dc.description.abstract• In 1990, agriculture contributed 65% of Gross Domestic Product (GDP) of Somalia including the livestock sector which accounted for between 40- 50%. FSAU (2002) estimates that the livestock sector now provides 55 `)/0 of the caloric intake of the population as well as 60 % of their income. In light of its economic importance, the Somali livestock export sector requires efficient and effective veterinary support services in order to compete with other livestock exporting countries. • Against this dynamic and competitive background, the available Somali veterinary support services are lacking and the general technical competence is dwindling. There have been no new graduates on any level of veterinary training since 1990. • Priority activities for Somali veterinary services are as follows: Control of epizootic diseases and certification of the health of livestock and livestock products for export, Protection of public health through control of zoonotic infections, Alleviation of husbandry related diseases and disorders affecting productivity of livestock. • Against this background Sheikh Technical Veterinary School (STVS) was designed with the overall objective to ensure that Somali people have access to efficient and effective veterinary services in order to safeguard public health, improve livestock production and animal welfare, and sustain livestock export. The project purpose is to establish a regional technical veterinary training and reference centre educating sufficient numbers of young professionals and responding to demands from the Somali livestock industry. • Phase 1 of STVS started in December 2001 and was due for completion in July 2003. Progress was slow due to delays in approval of the site allocation for the school in Sheikh, the need to run a pre-entry foundation course for the students and uncertainty about the scale of building works. Phase I was extended twice up to May 2004 followed by bridging phases until the present phase 2 was approved and a grant contract signed, starting in July 2005. • The overall objective for the STVS project has been defined as: Veterinary services in the Somali region safeguard public health, protect animal wel- - fare, improve livestock production and sustain livestock export. • The specific objective (purpose) of STVS has been defined as: A regional veterinary training system supplies competent technicians and provides professional advice to major stakeholders involved in the Somali livestock industry. • For Phase 2 of the project the following expected results were formulated: 1) STVS conducts a fully recognised veterinary diploma course on a regular basis; 2) STVS is recognised by the stakeholders of the Somali livestock industry as a technical reference centre; 3) Institutional framework of the school and administrative set-up is fully developed. • Phase 2 of the project started under the grant contract no SO/0038/ITCOF/ 05 on 1St July 2005. The duration of the contract is 30 months, ending 31st December 2007. The recipient organisation is Terra Nuova. The total contracted amount is € 2,210,506, of which € 2,100,000 is contributed by EC with Italian co-funding. • At the very start the project experienced a rapid turnover of managers, tutors in the Sheikh school, and a change of project co-ordinators in the Terra Nuova Regional Office in Nairobi. This situation has stabilised now and management and staff development are very promising. In the meanwhile the project has produced three extensive interim technical reports which had used the project's logframe as a guideline to evaluate achievements. • Several indicators used in the original logframe for Phase 2 are unrealistic. This applies to the project purpose as well as to the results level. • Assumptions and risks are formulated in a soft and non-committal fashion. Project ownership has not been defined, consequently long-term institutional and donor commitment is lacking. This is a severe drawback for the process of accreditation and for the general sustainability of the project. Again this will be discussed in more detail under Section E. • All activities listed for result 1 (STVS conducts a veterinary diploma course on a regular basis) were successfully implemented and achievement of result 1 was rated highly satisfactory. STVS is conducting coursework now in the third year and has consistently developed and improved all aspects of teaching, training and administrating academic work. There was some initial delay in the rehabilitation of the school buildings due to the fact that the second international NGO, originally in charge of this pulled out of the project. In the meanwhile the work has started and will be finished before the end of Phase 2. • Achievements under result 2 (STRVS is recognised as a technical reference centre) were rather mixed but none was highly satisfactory. This is basically to blame on overoptimistic planning from the very start of the project. The rather ambitious result was obviously expected to be achieved without a separate budget, without personnel assigned and without carefully planned infrastructure and facilities. If the reference centre is still considered a vital part of STVS this has to be amended for an anticipated next project phase. At least some of the needed physical facilities will become available once the final premises will be finished. • Result 3 is both the most important and the most difficult since it is strongly linked to all questions of the sustainability of STVS. Although substantial legal advice was provided through an expert employed by Terra Nuova no progress was made in finding a legal framework for STVS against the difficult political situation in Somalia. Long-term ownership and responsibility for STVS has not been established. Efforts in that direction undertaken by Terra Nuova need to be acknowledged but no other stakeholder made any productive contribution to a solution of the problem. Closely linked to and depending on the legal status are all other aspects of sustainability like accreditation, business plans, funding issues, and management structures. • The project management of STVS at the time of the MTE was solid and effective and able to respond to all matters arising from the day-to-day running of the classes in Sheikh as well as all other academic activities. The building activities are making good progress and will be finished before the end of Phase 2. Links with the local livestock sector and related projects have been formed and are yielding benefits to STVS. There is regular involvement of the steering committee and thorough internal monitoring and evaluation is carried out. There are a number of smaller changes in the finance plan but they are cost neutral with reference to the overall budget. Budget changes are mainly in relation to staff changes with a certain shift towards expatriate (regional) staff. • Like with all projects in tertiary education impact and effectiveness will become noticeable only after a longer time. The best indicator will always be the first graduate returning to the institution as a teacher. In the case of STVS I would estimate that a proper impact evaluation will become possible earliest after another five to six years of continued operation and external support. • STVS has almost achieved technical sustainability. The bulk of the investments will be implemented by the end of phase 2. The school's demonstration farm, the teaching clinic, and a service laboratory as part of the reference centre could be installed easily and cost-effectively early in a potential Phase 3. Once this has been done investment needs will go down to maintenance level. • Financial sustainability, business plans, and funding requirements will depend on establishing ownership and a legal framework for STVS. Terra Nuova and the STVS management and staff have prepared the way for a much needed and sustainable contribution to economic security in the Somali Ecosystem. In the process more than 4 million Euros were spent. It is high time for some of the institutional stakeholders to show political commitment.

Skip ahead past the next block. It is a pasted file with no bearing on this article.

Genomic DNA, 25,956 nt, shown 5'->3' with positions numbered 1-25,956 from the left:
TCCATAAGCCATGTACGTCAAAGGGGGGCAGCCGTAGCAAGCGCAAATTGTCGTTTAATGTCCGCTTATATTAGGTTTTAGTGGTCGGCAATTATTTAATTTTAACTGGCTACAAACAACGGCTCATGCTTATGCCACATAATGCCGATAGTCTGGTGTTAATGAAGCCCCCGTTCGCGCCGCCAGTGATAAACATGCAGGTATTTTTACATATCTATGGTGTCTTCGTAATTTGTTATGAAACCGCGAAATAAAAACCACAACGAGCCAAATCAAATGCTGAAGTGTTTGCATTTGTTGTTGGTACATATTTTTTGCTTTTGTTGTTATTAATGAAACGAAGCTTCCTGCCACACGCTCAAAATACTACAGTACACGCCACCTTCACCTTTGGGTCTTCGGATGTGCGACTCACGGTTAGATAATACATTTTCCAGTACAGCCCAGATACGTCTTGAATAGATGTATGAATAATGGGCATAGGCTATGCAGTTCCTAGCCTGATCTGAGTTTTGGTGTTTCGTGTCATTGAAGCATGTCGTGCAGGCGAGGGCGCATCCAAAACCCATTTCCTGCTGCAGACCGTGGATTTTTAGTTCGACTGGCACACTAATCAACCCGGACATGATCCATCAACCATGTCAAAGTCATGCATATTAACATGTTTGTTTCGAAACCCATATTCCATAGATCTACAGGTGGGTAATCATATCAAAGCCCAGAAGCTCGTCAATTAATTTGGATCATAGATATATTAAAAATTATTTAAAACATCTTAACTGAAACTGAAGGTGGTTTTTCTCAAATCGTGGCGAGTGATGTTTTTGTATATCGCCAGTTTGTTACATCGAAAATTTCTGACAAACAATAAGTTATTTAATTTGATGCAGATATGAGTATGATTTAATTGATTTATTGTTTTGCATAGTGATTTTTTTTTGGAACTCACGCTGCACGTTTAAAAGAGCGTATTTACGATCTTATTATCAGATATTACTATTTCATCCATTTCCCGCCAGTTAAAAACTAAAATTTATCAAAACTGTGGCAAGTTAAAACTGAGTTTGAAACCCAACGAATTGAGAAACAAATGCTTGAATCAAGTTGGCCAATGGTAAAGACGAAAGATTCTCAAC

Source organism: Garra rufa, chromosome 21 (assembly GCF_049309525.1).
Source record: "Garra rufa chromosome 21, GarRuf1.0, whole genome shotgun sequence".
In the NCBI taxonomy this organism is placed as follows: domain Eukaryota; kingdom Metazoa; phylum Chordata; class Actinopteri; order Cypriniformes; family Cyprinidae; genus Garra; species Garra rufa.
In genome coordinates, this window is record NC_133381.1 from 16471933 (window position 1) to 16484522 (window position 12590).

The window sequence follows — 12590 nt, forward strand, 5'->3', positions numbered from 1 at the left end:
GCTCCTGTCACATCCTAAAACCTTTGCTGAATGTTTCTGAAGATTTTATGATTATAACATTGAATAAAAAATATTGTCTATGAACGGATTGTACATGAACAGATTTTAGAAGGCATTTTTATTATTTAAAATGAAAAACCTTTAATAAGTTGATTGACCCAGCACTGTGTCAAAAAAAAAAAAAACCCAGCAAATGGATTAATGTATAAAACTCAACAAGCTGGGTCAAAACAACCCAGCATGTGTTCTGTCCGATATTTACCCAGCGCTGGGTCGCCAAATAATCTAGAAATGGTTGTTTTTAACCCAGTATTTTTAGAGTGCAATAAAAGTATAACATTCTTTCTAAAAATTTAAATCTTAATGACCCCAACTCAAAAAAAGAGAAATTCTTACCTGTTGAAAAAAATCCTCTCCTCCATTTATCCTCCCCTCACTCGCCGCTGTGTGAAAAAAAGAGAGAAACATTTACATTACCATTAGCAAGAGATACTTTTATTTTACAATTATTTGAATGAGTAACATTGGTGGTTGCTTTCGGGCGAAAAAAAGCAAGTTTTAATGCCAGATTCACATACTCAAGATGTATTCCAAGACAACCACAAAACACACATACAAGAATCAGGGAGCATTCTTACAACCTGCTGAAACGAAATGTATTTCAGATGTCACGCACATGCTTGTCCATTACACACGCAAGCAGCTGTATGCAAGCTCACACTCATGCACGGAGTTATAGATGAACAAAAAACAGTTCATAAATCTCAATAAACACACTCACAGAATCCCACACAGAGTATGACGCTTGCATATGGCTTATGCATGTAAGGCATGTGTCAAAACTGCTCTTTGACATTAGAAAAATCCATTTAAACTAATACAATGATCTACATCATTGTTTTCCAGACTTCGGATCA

dc.subjectEstablishment of a Somali Regional Technical Veterinary School and Reference Centre (STVS) Phase II
dc.titleEstablishment of a Somali Regional Technical Veterinary School and Reference Centre (STVS) Phase II.
dc.typeReport